Ramesh Srinivasan is a professor at the University of California at Los Angeles in the department of information studies and director of the UC Digital Cultures Lab. He is author of the forthcoming book “Beyond the Valley.”

Conservatives have made it their mission lately to paint tech companies as liberal opponents whose mission is to secretly thwart Republicans online. This includes President Trump, who tweeted this week that Google had “manipulated from 2.6 million to 16 million votes for Hillary Clinton in 2016 Election.”

The president, here, is wrong. Not only is he inaccurately summing up research on the effects of bias in Google’s search engine; he is also ignoring some key flaws in that research. But there’s a troubling kernel of truth here: Online companies wield powerful technology that shapes our beliefs, how we work and how we live. Their technologies act on all of us, regardless of our gender, race, age or political persuasion.

So while it’s wrong to characterize Google as part of the Democratic Party machine, there’s plenty of room to question how it’s affecting our democracy and society.

Trump’s tweet refers to research by Robert Epstein, an academic psychologist who testified in Congress in June that Google helped Hillary Clinton win at least 2.6 million votes in 2016 by serving undecided voters with politically biased search results. Epstein, who describes himself as “center-left,” claims that his research from the 2018 midterms shows that big tech companies hold the power to control 15 million votes, effectively making “free and fair election(s) meaningless.”

I have been studying the Internet’s impact on our political, cultural and economic lives across the world for 20 years, and Epstein is a respected colleague of mine. We both agree that the digital systems we use every day are dangerous to democracy. This is because the voices that create and monetize them are extremely limited — paving the way for a few tech billionaires to create the empires that monitor us daily, giving them the potential to manipulate our behavior.

But if we narrow the scope of tech’s influence to partisan politics, we miss the larger issue — that the influence of these systems is profoundly undemocratic. Big tech’s reach permeates every aspect of our lives, all the while remaining invisible and unaccountable.

The allegations against Google ignore real complexities in the voting process. For example, Epstein testified that Google shifted millions of votes from “undecided” to the Clinton ledger, but could any of us know for sure that a mere search result is sufficient to determine a person’s vote? A liberal skew in search results around health care might make a voter more sympathetic to a Democrat, but it might be the candidates’ stances on abortion that determine the person’s actual vote. Epstein’s research didn’t take this into account.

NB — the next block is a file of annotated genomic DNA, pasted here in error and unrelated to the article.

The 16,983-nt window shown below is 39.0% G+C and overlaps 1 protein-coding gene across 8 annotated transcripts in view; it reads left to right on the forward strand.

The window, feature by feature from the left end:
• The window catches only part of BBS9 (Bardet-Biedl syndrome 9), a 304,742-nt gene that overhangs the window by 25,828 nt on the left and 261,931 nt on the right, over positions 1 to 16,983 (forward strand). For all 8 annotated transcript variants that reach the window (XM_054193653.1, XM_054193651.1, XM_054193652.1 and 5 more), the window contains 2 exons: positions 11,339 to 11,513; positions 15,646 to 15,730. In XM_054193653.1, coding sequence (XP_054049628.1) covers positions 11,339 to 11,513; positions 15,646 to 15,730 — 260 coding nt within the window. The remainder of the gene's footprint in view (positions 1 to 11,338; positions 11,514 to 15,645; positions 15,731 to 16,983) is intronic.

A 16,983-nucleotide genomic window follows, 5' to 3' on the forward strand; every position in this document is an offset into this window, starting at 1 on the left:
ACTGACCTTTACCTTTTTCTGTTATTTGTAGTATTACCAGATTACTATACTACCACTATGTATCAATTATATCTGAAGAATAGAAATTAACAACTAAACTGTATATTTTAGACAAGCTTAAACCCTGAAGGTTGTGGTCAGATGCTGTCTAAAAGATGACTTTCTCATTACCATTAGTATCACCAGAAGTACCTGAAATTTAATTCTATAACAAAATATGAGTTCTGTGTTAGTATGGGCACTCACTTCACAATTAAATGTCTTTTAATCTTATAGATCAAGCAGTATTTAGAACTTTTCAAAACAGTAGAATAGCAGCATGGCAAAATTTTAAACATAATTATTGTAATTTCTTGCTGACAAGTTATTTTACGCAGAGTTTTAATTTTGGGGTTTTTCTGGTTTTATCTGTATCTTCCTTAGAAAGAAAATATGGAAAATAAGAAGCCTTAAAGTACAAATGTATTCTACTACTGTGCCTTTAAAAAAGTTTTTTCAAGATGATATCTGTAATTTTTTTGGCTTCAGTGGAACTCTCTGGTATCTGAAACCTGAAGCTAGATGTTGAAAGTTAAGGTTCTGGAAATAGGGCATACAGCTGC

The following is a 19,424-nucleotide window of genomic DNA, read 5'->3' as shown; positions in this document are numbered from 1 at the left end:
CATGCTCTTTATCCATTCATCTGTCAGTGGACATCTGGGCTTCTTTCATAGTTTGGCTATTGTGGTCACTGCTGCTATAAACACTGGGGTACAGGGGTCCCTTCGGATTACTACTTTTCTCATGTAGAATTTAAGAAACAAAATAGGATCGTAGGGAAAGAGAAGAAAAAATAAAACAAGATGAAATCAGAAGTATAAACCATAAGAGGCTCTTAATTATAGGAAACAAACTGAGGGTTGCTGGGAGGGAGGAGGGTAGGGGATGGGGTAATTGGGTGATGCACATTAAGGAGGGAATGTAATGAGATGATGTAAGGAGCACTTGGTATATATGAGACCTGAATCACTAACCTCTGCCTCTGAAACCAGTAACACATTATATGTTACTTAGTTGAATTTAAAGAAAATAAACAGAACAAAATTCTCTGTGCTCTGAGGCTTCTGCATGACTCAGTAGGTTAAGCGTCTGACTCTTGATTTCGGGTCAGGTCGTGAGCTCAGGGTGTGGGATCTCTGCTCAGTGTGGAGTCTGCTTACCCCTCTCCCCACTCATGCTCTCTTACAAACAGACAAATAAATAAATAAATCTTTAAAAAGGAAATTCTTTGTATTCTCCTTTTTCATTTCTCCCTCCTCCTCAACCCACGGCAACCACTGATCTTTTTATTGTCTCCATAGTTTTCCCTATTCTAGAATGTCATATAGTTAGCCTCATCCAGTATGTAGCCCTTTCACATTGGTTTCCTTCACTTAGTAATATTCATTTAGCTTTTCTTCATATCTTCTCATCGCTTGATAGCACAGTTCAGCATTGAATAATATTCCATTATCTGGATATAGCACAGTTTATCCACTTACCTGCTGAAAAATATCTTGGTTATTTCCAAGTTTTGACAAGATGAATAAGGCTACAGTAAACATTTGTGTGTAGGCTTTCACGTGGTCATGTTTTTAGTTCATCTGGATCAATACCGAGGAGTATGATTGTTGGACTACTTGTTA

In addition, how we word our searches might influence the visibility of conservative vs. liberal information sources. One person might search for “terrorist attack”; another might search for “Islamic terror.” Wouldn’t this affect what each person sees?

And of course, not all activity online promotes the Democratic cause. As Trump so often ignores, several entities — from Cambridge Analytica to the Russian government — gamed platforms such as Facebook to support his candidacy. Yes, Facebook labels certain “news” stories differently when they come from sponsors on our feeds, but is there any evidence that we really noticed the difference?

In truth, the pernicious effect of private, corporate technology platforms on our political lives is complex. They are not cheerleaders for a political party; their goal is to keep us glued to their sites and services, all while surveilling us 24/7. They don’t do this for fun, or necessarily for political power; they do it because it makes them billions of dollars.

It’s time to demand transparency and accountability on our tech platforms, specifically on what data they collect, why we see the content we see and how we can navigate through the morass of information they claim to make available to us. We think we are searching when we go onto Google, but in fact, the company is searching us. It is surveilling our interests for its own purposes, and we have no control over how these technologies influence our behavior or thinking.

Ultimately, we should remember that at its infancy, the Internet was funded by taxpayer money. As private corporations reap the spoils of this technological marvel, they owe a debt to the public — they should open themselves up to regulation, audit and competition. Google, Facebook, Amazon and other companies can support democracy by entering into a new social contract, both to serve the public interest and to support our own sovereignty as users. (Amazon founder and CEO Jeff Bezos also owns The Post.)

Google poses a problem, but not because it’s a phantom organ of the Democratic Party. The real issue is that its mysterious workings — as well as those of its fellow tech companies — are hidden far from sight and controlled by a few. It’s time for a digital bill of rights — one that ensures that the rest of us and our interests are part of the Internet’s DNA, as well.

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